The discrete graphics card launches in 2021 also failed to dazzle thanks to a mixture of sky-high prices (even at MSRP) and rock-bottom availability—so much so that Brad nominated AMD’s latest APU this time around. Why pay well north of $330 for 1080p gaming when you’ve got cheaper, more flexible options? A Ryzen 5 5600G offers performance similar to last-gen console gaming, while still leaving the door wide open for an upgrade to a discrete graphics card when prices and availability return to normal. And because it’s local gaming, rather than streaming from the cloud, you can play games of all genres, including those requiring fast responses. Cloud gaming can offer higher performance, but latency limits its appeal. Besides, it’s not an binary choice—you can get an APU and then supplement it with a service like GeForce Now.
Unlike with processors and graphics cards, 2021 had plenty of worthwhile case launches. (And good thing too, because it at least allowed some people to scratch the PC building itch by rehoming their existing system in fresh digs.) Everyone got something to love, whether you stan full ATX towers or dainty mini-ITX enclosures.
Our pick this year is influenced somewhat by abysmal state of the market, but even in normal times, a case that makes an expensive aesthetic affordable would still stand out. The Montech X3 Mesh includes six RGB fans (a mix of three 140mm and three 120mm) and costs just $70. These days, many builders want to buy the best gear possible and still have fancy lighting, and the X3 Mesh doesn’t require them choose between the two. Nor does it sacrifice airflow for looks or downgrade important details. Heck, the tempered glass panel is hinged.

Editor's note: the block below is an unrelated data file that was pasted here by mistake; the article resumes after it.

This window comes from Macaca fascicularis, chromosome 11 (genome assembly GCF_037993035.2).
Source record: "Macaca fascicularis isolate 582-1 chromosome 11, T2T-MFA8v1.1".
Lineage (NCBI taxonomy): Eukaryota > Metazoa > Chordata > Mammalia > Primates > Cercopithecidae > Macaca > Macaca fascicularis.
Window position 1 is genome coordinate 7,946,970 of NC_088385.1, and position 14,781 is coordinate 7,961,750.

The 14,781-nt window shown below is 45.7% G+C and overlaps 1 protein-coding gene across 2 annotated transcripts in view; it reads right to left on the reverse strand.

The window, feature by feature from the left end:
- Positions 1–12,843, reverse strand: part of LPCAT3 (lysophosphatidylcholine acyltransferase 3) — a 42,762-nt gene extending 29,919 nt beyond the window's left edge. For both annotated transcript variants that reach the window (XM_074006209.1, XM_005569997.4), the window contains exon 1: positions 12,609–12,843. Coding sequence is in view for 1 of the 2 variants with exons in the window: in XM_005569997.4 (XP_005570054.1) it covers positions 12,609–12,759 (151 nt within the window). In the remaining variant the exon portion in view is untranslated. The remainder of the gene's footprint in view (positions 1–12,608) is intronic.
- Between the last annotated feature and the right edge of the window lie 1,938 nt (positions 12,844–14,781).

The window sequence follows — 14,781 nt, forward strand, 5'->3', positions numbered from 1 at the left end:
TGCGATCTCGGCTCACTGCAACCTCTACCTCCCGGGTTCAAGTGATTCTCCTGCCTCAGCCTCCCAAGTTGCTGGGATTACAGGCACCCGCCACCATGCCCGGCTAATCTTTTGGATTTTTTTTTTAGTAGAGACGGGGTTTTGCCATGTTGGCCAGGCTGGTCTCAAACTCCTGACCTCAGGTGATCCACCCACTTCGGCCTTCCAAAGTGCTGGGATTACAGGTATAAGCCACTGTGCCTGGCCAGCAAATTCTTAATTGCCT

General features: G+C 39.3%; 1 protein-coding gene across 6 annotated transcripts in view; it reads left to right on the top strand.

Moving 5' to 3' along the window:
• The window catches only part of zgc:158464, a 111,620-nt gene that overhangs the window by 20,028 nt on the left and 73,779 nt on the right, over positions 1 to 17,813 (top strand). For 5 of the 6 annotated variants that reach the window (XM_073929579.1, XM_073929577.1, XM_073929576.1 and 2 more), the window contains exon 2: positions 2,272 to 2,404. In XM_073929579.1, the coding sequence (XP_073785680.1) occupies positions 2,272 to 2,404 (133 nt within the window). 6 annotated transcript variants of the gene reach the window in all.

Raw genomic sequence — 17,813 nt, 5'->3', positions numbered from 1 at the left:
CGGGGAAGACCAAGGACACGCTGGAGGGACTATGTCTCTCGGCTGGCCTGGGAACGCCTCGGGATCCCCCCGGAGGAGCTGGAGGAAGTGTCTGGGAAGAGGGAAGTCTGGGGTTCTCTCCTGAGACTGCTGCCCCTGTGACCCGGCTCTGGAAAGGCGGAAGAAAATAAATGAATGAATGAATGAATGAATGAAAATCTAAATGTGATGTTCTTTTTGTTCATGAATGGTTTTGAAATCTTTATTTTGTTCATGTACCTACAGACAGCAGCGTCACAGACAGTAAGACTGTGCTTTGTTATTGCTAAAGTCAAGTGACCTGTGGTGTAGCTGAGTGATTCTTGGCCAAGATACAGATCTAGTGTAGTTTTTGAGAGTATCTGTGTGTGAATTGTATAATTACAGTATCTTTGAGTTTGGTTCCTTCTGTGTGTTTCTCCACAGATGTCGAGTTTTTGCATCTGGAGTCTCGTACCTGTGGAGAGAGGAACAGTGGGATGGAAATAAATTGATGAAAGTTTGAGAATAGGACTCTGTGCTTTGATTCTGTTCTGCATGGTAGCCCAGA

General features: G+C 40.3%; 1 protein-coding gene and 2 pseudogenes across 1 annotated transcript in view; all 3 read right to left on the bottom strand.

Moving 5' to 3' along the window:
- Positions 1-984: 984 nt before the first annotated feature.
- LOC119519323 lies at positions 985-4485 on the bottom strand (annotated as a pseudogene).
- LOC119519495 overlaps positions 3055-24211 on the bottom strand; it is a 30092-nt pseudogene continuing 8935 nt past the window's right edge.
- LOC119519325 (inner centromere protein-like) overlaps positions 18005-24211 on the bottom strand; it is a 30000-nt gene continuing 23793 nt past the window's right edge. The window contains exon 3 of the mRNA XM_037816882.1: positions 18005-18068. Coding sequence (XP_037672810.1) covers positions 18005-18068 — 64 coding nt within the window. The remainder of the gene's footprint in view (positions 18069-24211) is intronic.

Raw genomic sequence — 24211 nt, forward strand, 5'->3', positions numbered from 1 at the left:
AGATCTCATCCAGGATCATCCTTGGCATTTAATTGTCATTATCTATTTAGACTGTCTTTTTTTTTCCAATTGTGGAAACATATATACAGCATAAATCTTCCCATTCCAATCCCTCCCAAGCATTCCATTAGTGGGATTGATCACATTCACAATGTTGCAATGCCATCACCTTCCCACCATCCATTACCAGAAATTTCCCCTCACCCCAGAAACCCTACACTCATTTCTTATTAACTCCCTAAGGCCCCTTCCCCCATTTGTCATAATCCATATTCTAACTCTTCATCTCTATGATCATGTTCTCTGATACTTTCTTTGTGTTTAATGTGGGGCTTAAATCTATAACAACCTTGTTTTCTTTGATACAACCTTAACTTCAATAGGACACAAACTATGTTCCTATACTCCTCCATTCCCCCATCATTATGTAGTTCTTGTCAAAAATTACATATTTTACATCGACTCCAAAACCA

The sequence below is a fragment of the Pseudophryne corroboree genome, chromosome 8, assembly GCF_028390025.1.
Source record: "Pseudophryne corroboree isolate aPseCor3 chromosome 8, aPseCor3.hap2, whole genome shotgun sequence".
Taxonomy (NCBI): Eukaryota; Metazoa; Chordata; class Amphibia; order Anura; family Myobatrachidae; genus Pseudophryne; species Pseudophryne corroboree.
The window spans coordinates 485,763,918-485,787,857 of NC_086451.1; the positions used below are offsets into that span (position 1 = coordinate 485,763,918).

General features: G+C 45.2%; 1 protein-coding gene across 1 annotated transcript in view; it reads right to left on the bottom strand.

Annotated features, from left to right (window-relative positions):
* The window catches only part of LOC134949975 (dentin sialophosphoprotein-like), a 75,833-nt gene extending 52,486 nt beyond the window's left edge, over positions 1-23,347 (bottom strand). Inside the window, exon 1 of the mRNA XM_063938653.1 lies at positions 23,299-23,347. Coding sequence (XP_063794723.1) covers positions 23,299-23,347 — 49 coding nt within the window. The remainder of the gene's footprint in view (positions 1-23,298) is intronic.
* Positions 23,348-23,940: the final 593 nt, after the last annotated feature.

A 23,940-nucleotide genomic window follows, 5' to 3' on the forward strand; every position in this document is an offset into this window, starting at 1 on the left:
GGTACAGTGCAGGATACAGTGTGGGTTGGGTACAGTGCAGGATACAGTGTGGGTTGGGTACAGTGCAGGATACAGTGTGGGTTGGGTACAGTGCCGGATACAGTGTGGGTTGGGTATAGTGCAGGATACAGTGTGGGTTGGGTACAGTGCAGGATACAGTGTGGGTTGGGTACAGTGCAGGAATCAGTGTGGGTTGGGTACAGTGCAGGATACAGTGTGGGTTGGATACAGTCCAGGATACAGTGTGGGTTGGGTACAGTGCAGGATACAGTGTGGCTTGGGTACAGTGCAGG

The term “accessory” got a little squishy for this round of awards. Not only did our nominations include an RGB fan, but the winner came from a standard PC building component category: storage.
Yes, usually storage is integral to a build—but the Corsair MP600 Pro XT takes the standard SSD experience and supercharges it. The MP600 Pro XT isn’t just one of the fastest PCIe 4.0 drives on the market right now. It’s also compatible with custom liquid cooling setups. The accessory here isn’t the drive itself, but the face-melting speeds and ridiculously luxe vibe. What you’re adding on to your PC is unapologetically high-end performance.
When Apple admits publicly that its M1 Max MacBook Pro can’t best a competing laptop, you know that rival model brings the best hardware to the table. The MSI GE76 Raider doesn’t stint on firepower: Inside you’ll find an 8-core Intel 11th-gen Core i9-11980HK Tiger Lake H processor, an Nvidia GeForce RTX 3080 GPU with a 165W TGP rating, and a liquid smooth 360Hz display. Oh, and it includes a hefty dose of RGB lighting too, of course. You won’t make compromises with this gaming laptop.
Not in terms of performance, at least. Even its relatively hefty size of 6.6 pounds is understandable given all that’s packed inside. In a year where most PC gamers have had to suffer through shortages and scalpers, getting your money’s worth is a welcome experience. Plus, it’s not like many of us are getting out of the house all that much more just yet.